Long before Bill Monroe ever had his Blue Grass Boys, Lee Morse had him beat to the punch, though with music not remotely similar. She sang, she yodeled, she played guitar—what’s not to love?
Lee Morse was born Lena Corinne Taylor on November 30, 1897 to to Pleasant John—a Texas Ranger-turned-traveling preacher—and Olive Taylor, the only girl of twelve children. Her younger brother Glen would go on to be a U.S. Senator of Idaho and run for Vice President in 1948 on the Progressive ticket. She was touted professionally for her Southern upbringing, but she was born Cove, Oregon, though her family did have roots south of the Mason-Dixon Line. She made her professional debut in an Idaho movie house in 1918, and later sang at the 1920 Democratic National Convention in San Francisco. Thereafter, Morse was discovered by vaudeville big shot Will King, and left her domestic life behind for a career in show business, adopting “Lee Morse” as her professional name. Though only five feet and under a hundred pounds, Morse possessed a deep singing voice—much like her younger contemporary Connie Boswell—which recorded well using the acoustical technology that preceded the advent of electric recording, and on her earliest records was credited as “Miss Lee Morse” to ensure that listeners would not confuse her for a male singer. In 1923, Morse signed with Pathé and began making records, staying with them until switching to Columbia four years later. On stage, she appeared in the musicals Hitchy-Koo of 1922, and Artists and Models in 1923. She was slated to appear in 1930’s Simple Simon, but her alcoholism—a problem she may have developed in an effort to combat crippling stage fright—caused her to lose the part to Ruth Etting. On the silver screen, Morse starred in three shorts, two Paramount: A Million Me’s [sic] and Song Service, and one Warner Bros.: The Music Racket, all in 1930. Her career slowed down as the Great Depression killed off record sales, and she switched from Columbia to Bluebird in 1933, making two discs for the fledgling dimestore label, then to Decca in 1938, producing another two. The rest of that decade was largely spent singing in nightclubs to make ends meet. In the 1940s, Lee hosted a local radio program in Rochester, New York, and she made her final phonograph records for Decca in 1950. Lee Morse died suddenly and unexpectedly on December 16, 1954.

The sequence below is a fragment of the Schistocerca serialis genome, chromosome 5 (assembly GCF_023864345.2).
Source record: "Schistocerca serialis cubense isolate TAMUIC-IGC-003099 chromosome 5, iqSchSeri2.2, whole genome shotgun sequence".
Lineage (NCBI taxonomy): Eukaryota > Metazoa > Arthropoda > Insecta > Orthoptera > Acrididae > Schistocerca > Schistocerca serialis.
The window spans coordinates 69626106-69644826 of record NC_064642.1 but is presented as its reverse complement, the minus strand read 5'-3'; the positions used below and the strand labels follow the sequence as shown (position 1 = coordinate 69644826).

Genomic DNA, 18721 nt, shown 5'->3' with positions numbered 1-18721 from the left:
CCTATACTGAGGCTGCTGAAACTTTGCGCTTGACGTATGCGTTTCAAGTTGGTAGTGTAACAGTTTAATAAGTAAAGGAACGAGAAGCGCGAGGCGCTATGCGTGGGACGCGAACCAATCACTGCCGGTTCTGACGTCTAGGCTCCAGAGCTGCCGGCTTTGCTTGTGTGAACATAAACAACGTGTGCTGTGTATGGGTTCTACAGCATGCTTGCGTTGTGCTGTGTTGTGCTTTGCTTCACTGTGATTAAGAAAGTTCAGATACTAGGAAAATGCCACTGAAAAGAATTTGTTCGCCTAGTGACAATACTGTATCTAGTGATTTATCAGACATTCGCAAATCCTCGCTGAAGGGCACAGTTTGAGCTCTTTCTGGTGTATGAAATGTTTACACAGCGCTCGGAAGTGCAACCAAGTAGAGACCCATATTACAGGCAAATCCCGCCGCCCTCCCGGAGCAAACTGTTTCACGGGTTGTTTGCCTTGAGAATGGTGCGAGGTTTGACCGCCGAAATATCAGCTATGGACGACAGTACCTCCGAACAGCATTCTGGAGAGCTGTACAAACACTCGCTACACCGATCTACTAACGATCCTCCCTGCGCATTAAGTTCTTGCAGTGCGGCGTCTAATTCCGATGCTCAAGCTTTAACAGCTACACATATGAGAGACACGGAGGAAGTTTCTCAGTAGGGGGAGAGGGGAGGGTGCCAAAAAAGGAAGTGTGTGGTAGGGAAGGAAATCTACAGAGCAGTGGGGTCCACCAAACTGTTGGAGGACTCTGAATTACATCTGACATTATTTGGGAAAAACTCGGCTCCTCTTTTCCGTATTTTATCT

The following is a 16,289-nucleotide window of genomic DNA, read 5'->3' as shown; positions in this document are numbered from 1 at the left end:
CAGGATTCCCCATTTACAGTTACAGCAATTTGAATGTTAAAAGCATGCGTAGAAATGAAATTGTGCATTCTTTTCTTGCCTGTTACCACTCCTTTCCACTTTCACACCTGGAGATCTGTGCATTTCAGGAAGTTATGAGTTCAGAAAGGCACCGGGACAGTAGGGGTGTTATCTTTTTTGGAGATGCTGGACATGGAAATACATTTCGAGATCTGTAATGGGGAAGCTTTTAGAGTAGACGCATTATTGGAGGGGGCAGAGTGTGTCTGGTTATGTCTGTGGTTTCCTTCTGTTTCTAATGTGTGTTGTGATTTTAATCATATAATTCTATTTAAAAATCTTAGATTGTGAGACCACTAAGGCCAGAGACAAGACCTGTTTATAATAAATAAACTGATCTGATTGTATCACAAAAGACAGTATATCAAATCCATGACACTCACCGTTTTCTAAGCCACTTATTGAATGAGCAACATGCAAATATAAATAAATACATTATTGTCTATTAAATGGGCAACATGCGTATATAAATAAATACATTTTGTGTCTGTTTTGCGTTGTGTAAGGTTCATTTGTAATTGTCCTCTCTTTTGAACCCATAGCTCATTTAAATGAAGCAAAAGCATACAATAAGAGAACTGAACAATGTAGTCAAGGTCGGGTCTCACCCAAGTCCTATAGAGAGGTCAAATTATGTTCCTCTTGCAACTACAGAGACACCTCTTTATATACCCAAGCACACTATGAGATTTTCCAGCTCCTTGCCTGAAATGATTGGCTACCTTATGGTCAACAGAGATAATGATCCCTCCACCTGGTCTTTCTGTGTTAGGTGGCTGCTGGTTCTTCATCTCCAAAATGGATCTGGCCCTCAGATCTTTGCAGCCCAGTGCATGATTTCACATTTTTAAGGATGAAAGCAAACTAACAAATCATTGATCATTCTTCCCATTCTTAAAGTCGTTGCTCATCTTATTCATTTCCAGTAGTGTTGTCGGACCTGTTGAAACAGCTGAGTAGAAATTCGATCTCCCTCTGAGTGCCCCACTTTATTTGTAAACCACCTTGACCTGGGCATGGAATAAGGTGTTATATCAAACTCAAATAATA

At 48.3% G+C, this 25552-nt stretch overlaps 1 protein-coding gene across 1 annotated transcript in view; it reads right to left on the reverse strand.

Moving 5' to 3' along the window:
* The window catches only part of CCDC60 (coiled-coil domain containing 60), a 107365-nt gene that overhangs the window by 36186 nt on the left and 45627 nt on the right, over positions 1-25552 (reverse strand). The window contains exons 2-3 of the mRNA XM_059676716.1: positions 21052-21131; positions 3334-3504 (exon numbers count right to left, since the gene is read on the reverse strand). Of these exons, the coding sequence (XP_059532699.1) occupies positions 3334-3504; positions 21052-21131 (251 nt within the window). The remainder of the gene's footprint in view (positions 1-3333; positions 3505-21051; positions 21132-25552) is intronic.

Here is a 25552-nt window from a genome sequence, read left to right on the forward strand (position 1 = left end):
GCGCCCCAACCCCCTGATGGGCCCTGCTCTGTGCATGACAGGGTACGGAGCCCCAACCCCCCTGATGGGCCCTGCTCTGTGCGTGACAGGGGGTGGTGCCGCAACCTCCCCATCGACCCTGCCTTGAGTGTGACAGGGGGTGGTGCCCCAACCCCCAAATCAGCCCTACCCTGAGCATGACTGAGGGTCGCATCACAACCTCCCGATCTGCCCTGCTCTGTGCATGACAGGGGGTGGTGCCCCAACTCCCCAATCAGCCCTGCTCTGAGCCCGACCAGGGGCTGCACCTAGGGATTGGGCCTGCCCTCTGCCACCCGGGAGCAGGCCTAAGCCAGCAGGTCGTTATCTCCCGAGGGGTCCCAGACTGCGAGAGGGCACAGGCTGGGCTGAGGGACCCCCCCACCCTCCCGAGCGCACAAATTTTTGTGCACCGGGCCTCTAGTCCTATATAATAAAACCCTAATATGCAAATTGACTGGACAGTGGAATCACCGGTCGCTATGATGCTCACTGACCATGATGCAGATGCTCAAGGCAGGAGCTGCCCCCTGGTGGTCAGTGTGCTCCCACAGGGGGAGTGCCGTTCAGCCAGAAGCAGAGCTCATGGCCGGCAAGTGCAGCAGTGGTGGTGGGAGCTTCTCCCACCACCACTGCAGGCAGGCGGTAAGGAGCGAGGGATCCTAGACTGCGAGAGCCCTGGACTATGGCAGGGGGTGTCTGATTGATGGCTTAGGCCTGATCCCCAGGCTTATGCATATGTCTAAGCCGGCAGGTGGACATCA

Perfect 11580 was recorded on May 7, 1925 in New York City. It was also issued on Pathé 25146. These mid-1920s acoustic Pathé pressings are afflicted with a background rumble as a result of their recording process, which entailed mastering it first on a large cylinder, then dubbing it to a disc. I’ve tried to equalize out most of the rumble without detriment to the quality of the music, I hope the transfers will be pleasing to your ears.
First, Lee sings a jubilant rendition of a “roaring twenties” classic, Gus Kahn and Walter Donaldson’s timeless “Yes, Sir, That’s My Baby”. This is perhaps my personal favorite Lee Morse side, and certainly my favorite version of this song.
On the “B” side, Morse sings one of her own compositions, “An Old-Fashioned Romance”, and it’s a darn good one at that! On top of that, what a fine orchestration, topped off with a nice little Chicago-style ride out at the end. Morse recorded this tune again in 1927, after moving to Columbia Records. In my opinion, this one is the better of the two.